We have learnt about different types of audiences and how important audience is in the media industry. This is my presentation on the magazine we researched, and the questionnaire we made to collect information, my presentation includes the data we gathered from the questionnaires we made, data gathered from the NRS website about our magazine, and a textual analysis and conclusion from our research.
An audience is an individual or collective group of people who read or consume any media of text. e.g.. radio listener, television viewer, newspaper or magazine reader etc.
Audiences are very important in the media because without an audience there would be no media. Media organisations produce media text to make profit, so without a audience means there would be no profit. The mass media is becoming more competitive than ever before to attract more audience in different ways and stay profitable.
TYPES OF AUDIENCE
- Mass audiences – those who consume mainstream or popular text such as soaps or sitcoms. Media and communication that target a very large group of people (woman, men, children, adults etc.) some examples would include; x-factor and the big bang theory.
- Niche audience- this is much smaller but very influential. A niche audience is a small, select group of people with a very unique audience e.g. bird magazines, the telegraph.
Audience can be divided in to segments or categories based on demographic and psychographic profiling. Audience segmentation and profiling is crucial to media producers so that they have a clear idea of who they are targeting; who is there “typical” reader/viewer. They gather information on their audience by using a range of research methods.
DEMOGRAPHIC PROFILLING: a description of target audiences
- Age: are they ages 9-12 or 18-24 etc.
- Gender: male/female/both
- Ethnicity: racial background/religion
- Socio-economic status- income/occupation
- geographical location: local, nation, global etc.
- Or socio-economic status can be described using the JICNARS scale.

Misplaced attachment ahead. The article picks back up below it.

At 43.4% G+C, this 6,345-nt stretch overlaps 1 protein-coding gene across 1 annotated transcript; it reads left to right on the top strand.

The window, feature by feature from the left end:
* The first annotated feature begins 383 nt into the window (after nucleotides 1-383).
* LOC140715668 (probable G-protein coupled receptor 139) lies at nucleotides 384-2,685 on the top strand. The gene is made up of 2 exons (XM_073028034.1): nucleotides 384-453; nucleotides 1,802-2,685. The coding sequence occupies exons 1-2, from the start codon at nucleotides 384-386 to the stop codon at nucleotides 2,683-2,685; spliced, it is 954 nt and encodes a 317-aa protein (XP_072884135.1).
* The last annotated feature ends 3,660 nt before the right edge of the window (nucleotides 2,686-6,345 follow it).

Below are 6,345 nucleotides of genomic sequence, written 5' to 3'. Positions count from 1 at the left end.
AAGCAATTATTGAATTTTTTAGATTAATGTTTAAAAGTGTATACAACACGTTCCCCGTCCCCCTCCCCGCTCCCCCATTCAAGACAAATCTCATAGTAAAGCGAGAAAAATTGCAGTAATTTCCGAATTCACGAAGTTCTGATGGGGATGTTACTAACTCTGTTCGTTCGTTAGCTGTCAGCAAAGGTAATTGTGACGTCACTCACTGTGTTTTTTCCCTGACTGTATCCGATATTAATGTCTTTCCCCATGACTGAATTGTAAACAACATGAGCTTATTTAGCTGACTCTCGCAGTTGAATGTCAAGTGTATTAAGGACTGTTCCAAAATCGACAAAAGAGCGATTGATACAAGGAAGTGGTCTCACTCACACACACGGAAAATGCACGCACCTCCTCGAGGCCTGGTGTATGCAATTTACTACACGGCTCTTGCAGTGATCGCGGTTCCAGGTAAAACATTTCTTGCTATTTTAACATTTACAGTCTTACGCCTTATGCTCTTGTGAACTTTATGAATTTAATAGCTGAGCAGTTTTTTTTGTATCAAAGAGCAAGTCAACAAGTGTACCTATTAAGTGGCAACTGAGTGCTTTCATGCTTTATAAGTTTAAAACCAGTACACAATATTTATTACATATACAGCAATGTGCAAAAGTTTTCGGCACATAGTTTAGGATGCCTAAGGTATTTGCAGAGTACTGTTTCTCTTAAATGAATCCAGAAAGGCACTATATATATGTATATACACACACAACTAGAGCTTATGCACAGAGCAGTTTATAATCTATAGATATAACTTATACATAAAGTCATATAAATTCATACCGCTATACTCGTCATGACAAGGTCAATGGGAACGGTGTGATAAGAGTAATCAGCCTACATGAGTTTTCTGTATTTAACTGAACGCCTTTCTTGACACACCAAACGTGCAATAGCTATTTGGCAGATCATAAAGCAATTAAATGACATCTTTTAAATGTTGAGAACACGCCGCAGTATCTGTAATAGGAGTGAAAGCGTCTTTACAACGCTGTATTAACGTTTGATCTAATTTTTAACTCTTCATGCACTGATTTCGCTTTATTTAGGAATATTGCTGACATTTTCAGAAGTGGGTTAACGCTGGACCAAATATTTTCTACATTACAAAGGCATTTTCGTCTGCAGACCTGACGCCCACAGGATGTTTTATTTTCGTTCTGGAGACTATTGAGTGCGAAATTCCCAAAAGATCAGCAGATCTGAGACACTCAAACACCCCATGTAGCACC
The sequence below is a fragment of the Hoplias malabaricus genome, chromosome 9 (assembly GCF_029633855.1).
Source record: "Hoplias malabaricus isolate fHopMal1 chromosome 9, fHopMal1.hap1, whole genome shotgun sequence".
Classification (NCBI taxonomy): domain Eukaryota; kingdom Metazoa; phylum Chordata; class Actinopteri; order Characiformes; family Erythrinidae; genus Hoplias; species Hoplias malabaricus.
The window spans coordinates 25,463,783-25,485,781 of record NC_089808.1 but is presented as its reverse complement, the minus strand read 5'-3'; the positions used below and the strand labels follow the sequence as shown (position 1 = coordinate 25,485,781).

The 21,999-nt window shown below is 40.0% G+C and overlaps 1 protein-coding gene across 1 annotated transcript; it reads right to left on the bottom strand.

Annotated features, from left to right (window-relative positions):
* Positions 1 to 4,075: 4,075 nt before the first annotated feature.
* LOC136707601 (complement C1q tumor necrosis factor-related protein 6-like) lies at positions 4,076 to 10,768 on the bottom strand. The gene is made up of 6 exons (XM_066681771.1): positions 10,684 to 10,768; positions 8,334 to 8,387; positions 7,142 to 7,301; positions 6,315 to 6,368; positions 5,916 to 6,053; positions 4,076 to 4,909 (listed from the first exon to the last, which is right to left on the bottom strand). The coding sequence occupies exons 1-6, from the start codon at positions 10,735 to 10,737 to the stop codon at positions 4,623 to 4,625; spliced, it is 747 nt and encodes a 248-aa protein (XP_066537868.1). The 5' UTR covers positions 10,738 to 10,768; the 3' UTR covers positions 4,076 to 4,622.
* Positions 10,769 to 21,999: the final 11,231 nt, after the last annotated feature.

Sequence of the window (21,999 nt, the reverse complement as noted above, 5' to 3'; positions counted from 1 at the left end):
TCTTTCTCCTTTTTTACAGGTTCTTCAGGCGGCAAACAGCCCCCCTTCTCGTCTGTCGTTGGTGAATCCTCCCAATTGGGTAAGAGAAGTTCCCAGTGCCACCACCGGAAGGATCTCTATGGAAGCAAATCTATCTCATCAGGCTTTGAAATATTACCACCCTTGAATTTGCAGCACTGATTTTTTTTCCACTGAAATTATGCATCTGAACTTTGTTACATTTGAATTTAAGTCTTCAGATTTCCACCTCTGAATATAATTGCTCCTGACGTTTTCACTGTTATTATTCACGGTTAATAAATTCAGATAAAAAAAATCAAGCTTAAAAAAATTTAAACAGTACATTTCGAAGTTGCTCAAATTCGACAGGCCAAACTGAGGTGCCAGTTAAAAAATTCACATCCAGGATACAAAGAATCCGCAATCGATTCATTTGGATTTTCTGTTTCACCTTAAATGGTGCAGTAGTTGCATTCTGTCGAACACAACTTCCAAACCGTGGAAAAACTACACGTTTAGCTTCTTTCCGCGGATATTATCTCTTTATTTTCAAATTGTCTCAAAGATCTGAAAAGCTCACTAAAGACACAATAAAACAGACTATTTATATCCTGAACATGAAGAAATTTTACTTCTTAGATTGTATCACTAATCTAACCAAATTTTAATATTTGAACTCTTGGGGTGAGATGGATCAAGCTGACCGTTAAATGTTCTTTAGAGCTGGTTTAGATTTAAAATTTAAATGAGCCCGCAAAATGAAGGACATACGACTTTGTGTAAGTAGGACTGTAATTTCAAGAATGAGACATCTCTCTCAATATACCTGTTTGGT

A- UPPER CLASS TOP OF THERE JOB (lawyers, doctors)
B-MIDDLE CLASS NOT AT THE TOP
C1- WHITE COLLAR LOWER MIDDLE CLASS
C2-BLUE COLLAR WORKING CLASS
D- SEMISKILD- MANUAL LABOUR
PROS of demographic profile:
- Straight to the point
- easy to retrieve
- applies to everyone
- you have to be a stereotype to retrieve the results
- more expensive
A description of the target audiences lifestyle, interest and attitudes.
This is an audience segmentation by lifestyle, interest and attitude rather than age and gender.
To “know” you audience really well its best to know their demographic as well as their psychographic profiling.
THE 4 C’S – CROSS-CULTURAL CONSUMER CHARATERISTIC.
MAINSTREAMERS – the large group, they are concerned with sustainability mainly buying well recognised items
ASPIERS- people who are seeking to improving them self’s, they would buy high end items to feel better about them self’s.
SUCCEDERS – there are on top of their game, they would buy products that are of the highest quality to show them self’s off.
REFORMERS – these people are idealist who is eco-friendly products.
INDIVEUAL- they buy high end produces for the image and not what it does.
PROS of psychographic profile:
- more personal
- you can find out about there opinions
- takes longer retrieve
- sometimes too personal
- more expensive
- no as straight forward
All media producers need to define their audience.
Media produces create media packs: